Supermarket giant Tesco has announced a “sincere commitment” to source more meat closer to home as farmers demanded major stores stop scouring the world for the cheapest food they can find and sell more British products.
The vow to farmers by Tesco chief executive Philip Clarke – head of the world’s third largest retailer – to source more meat from the UK comes amid mounting consumer pressure for more locally-sourced produce and follows the Western Morning News Buy Local campaign which has been reinvigorated over the past few weeks in the wake of the horsemeat scandal.
Buy Local yesterday won the backing of the National Farmers’ Union, when NFU president Peter Kendall urged readers to show their support for the WMN campaign – first launched 11 years ago to encourage consumers, agencies and companies to support their local food producers.
Mr Kendall yesterdayWED told the NFU’s annual conference there had been “real shock” that consumers had been deceived over what they bought, when it emerged burgers and other meat products from supermarkets, caterers and in schools and hospitals had been contaminated with horsemeat.
He said consumers wanted to know food was coming from as close to home as possible, and called on retailers to back British farmers and growers.
Polling for the NFU revealed more than three quarters of people want supermarkets to sell more British produce and many are more likely to buy traceable UK foods as a result of the horsemeat debacle.
Mr Kendall praised the WMN’s ongoing efforts in rising food standards in the wake of the scandal.
“Buy Local is brilliant and need for the campaign has been endorsed enormously by the horsemeat scandal,” he said at the conference in Birmingham. “The one thing this scandal has produced is the determination by consumers to discover what they are eating. We now have seen that it’s no good sending meat right across Europe – because people want traceability and have confidence in what they are eating.”
Mr Kendall praised the South West for its agricultural production – and he said the Buy Local campaign should also mean that Westcountry produce was readily available to consumers in Birmingham and Manchester.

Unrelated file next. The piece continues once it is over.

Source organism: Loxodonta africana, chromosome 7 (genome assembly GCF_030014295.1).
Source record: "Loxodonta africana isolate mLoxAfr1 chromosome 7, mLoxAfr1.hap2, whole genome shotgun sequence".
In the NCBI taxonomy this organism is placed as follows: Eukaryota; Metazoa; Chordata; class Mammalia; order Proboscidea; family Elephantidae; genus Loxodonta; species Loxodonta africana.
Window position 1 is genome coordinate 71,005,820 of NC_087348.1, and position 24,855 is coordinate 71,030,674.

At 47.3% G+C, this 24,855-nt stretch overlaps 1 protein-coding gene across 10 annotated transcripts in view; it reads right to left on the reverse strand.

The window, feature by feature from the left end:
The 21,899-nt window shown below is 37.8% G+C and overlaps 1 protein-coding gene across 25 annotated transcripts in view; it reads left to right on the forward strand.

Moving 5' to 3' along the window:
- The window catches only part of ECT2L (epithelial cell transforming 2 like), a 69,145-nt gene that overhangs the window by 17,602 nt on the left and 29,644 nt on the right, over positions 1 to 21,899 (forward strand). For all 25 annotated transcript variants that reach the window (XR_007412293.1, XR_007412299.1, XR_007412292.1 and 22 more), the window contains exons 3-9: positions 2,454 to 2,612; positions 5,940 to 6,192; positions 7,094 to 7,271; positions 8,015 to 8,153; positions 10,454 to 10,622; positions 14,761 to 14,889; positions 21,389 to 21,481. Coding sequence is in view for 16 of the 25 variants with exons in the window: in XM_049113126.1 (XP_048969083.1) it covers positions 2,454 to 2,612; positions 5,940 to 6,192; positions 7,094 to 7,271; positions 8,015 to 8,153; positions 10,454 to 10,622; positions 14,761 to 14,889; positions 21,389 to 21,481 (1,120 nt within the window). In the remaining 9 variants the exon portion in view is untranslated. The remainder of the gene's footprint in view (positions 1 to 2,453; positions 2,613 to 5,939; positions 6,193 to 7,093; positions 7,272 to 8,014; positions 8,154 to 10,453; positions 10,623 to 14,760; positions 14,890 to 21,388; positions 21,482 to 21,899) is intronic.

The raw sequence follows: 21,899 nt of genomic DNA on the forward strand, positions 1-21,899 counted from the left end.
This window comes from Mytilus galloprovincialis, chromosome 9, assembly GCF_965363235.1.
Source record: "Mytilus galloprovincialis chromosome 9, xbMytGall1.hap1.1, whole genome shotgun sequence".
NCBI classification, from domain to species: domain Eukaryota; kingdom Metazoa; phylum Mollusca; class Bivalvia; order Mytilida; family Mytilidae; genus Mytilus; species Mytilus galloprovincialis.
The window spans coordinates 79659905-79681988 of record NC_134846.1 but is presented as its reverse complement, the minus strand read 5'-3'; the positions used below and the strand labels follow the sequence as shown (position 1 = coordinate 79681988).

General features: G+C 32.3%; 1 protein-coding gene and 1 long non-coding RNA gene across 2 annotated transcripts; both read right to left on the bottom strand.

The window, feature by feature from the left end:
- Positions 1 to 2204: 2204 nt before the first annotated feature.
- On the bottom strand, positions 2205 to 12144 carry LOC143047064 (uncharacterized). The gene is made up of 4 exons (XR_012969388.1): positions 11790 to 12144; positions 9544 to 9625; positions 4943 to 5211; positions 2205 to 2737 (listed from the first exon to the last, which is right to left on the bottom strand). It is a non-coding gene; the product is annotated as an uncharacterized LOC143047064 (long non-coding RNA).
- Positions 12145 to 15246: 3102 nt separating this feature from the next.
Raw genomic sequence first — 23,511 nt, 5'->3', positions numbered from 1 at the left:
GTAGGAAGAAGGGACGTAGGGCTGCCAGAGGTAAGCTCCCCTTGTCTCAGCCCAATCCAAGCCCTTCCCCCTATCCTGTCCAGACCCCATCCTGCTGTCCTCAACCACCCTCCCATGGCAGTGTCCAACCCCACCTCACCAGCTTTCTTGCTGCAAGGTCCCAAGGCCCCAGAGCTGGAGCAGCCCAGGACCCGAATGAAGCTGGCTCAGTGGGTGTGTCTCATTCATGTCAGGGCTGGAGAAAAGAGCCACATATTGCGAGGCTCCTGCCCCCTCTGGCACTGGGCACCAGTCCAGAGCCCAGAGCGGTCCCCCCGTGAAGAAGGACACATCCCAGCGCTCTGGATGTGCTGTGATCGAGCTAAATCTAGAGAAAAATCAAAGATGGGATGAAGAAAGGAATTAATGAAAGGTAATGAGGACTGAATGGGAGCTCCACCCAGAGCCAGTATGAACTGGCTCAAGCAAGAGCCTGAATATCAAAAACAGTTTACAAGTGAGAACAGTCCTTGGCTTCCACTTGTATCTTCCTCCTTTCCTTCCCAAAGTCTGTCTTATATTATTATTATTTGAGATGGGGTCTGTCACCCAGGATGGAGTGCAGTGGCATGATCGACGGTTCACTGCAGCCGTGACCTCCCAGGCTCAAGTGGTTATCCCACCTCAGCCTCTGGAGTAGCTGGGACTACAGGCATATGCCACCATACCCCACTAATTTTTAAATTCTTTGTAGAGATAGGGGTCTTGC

“Local means as near as you can get,” he said. “If I, living in East Anglia, can buy Cornish potatoes first, then I shall.
“That is how producers should be rewarded, not seeing their payments slashed by big retailers because there’s a glut of some product or another because of imports from the continent.”
The first step for Tesco, chief executive Mr Clarke told the conference, would be that all fresh chicken would come from British suppliers from July. The company would move over time to make sure all chicken in all fresh and frozen Tesco products was from the British Isles, he said.
The supermarket giant – which last night began e-mailing customers to say it was “making some real and lasting changes” – also pledged measures to restore consumer confidence including “unprecedented” DNA testing of all beef products entering its supply chain and internet and video schemes so customers can track food from farm to fork.
Mr Clarke said he did not accept the “patronising view” that providing affordable food was wrong and said Tesco was committed to ensuring quality across its range of foods.
The changes, which he said included more support for British farmers and growers, would not lead to more expensive food, he told farmers.
Sainsbury’s accused Tesco of “playing catch-up”, saying all its fresh chicken has been British for a decade.
The company said the chicken in its fresh ready meals, pies, sandwiches, quiches and soups were 100% British, and it had started using British chicken in frozen chicken ready meals.
Mr Kendall added that supermarkets had put damaging pressure on processors to force down the price of food, telling the conference that those processors were ultimately responsible for the “fraud”, because “they should have told the retailers to get stuffed, that you can’t do eight burgers for a pound”.
He demanded retailers back shorter supply chains which source high quality, traceable products from farmers in the UK and for an end to marketing campaigns which dressed up foreign imports in a “homely British-sounding name” to fool consumers.
“We now need supermarkets to stop scouring the world for the cheapest products they can find and start sourcing high quality, traceable product from farmers here at home,” he said.